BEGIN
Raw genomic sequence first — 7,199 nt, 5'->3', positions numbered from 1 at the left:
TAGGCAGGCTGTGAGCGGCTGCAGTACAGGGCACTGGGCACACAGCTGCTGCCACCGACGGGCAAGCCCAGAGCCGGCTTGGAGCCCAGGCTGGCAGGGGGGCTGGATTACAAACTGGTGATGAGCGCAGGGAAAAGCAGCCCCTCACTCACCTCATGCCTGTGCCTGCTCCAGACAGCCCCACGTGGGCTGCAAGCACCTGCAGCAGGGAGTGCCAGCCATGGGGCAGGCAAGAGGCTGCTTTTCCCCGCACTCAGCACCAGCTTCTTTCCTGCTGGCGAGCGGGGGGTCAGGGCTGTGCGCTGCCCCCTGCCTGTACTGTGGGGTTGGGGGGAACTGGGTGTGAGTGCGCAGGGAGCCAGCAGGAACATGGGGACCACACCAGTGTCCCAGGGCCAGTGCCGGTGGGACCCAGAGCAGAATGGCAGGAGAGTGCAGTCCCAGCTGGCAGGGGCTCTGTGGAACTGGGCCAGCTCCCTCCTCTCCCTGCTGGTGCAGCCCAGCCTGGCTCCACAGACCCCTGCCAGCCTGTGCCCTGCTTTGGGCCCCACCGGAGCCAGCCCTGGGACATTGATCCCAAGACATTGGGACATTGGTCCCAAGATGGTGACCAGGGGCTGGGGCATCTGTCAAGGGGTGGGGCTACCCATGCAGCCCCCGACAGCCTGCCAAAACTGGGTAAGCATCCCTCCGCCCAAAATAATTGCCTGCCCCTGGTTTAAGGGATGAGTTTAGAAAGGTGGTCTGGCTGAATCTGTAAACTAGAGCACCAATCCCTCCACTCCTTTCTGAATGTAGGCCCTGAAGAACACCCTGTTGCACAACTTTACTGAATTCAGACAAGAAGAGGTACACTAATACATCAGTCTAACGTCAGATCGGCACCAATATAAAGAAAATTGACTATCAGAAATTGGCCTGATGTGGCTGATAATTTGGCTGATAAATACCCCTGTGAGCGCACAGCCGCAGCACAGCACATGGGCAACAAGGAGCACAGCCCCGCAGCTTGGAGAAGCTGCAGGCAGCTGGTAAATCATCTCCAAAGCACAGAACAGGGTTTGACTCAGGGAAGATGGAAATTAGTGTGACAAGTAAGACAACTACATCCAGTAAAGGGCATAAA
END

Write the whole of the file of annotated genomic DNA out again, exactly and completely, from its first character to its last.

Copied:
Raw genomic sequence first — 7,199 nt, 5'->3', positions numbered from 1 at the left:
TAGGCAGGCTGTGAGCGGCTGCAGTACAGGGCACTGGGCACACAGCTGCTGCCACCGACGGGCAAGCCCAGAGCCGGCTTGGAGCCCAGGCTGGCAGGGGGGCTGGATTACAAACTGGTGATGAGCGCAGGGAAAAGCAGCCCCTCACTCACCTCATGCCTGTGCCTGCTCCAGACAGCCCCACGTGGGCTGCAAGCACCTGCAGCAGGGAGTGCCAGCCATGGGGCAGGCAAGAGGCTGCTTTTCCCCGCACTCAGCACCAGCTTCTTTCCTGCTGGCGAGCGGGGGGTCAGGGCTGTGCGCTGCCCCCTGCCTGTACTGTGGGGTTGGGGGGAACTGGGTGTGAGTGCGCAGGGAGCCAGCAGGAACATGGGGACCACACCAGTGTCCCAGGGCCAGTGCCGGTGGGACCCAGAGCAGAATGGCAGGAGAGTGCAGTCCCAGCTGGCAGGGGCTCTGTGGAACTGGGCCAGCTCCCTCCTCTCCCTGCTGGTGCAGCCCAGCCTGGCTCCACAGACCCCTGCCAGCCTGTGCCCTGCTTTGGGCCCCACCGGAGCCAGCCCTGGGACATTGATCCCAAGACATTGGGACATTGGTCCCAAGATGGTGACCAGGGGCTGGGGCATCTGTCAAGGGGTGGGGCTACCCATGCAGCCCCCGACAGCCTGCCAAAACTGGGTAAGCATCCCTCCGCCCAAAATAATTGCCTGCCCCTGGTTTAAGGGATGAGTTTAGAAAGGTGGTCTGGCTGAATCTGTAAACTAGAGCACCAATCCCTCCACTCCTTTCTGAATGTAGGCCCTGAAGAACACCCTGTTGCACAACTTTACTGAATTCAGACAAGAAGAGGTACACTAATACATCAGTCTAACGTCAGATCGGCACCAATATAAAGAAAATTGACTATCAGAAATTGGCCTGATGTGGCTGATAATTTGGCTGATAAATACCCCTGTGAGCGCACAGCCGCAGCACAGCACATGGGCAACAAGGAGCACAGCCCCGCAGCTTGGAGAAGCTGCAGGCAGCTGGTAAATCATCTCCAAAGCACAGAACAGGGTTTGACTCAGGGAAGATGGAAATTAGTGTGACAAGTAAGACAACTACATCCAGTAAAGGGCATAAA